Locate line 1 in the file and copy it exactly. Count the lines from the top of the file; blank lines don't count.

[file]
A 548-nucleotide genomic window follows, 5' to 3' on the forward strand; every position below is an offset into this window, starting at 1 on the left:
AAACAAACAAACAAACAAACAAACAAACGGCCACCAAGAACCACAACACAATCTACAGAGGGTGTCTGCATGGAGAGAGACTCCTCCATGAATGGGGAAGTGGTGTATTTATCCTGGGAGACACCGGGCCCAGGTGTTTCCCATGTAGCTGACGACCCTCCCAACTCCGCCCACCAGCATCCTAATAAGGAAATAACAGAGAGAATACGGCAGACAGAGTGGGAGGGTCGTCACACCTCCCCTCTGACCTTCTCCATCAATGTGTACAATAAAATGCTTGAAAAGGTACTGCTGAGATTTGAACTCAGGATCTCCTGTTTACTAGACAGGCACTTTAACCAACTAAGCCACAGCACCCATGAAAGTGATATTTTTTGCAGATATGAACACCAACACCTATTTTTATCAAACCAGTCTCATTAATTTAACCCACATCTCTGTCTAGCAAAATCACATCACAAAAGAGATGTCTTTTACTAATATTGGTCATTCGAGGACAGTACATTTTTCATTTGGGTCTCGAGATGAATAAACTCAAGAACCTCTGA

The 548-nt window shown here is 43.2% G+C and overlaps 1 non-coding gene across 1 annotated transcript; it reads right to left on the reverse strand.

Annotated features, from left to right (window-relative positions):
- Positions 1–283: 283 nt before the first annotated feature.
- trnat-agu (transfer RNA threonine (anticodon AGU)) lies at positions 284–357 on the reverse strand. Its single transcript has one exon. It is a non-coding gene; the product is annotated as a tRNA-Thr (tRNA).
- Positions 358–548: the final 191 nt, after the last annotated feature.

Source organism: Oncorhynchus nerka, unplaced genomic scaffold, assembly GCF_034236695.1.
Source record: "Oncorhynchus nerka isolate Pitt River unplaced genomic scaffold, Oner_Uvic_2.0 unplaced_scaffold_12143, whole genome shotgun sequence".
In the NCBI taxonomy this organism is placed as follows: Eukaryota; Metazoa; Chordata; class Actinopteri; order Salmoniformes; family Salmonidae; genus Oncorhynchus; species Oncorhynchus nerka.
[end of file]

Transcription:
A 548-nucleotide genomic window follows, 5' to 3' on the forward strand; every position below is an offset into this window, starting at 1 on the left: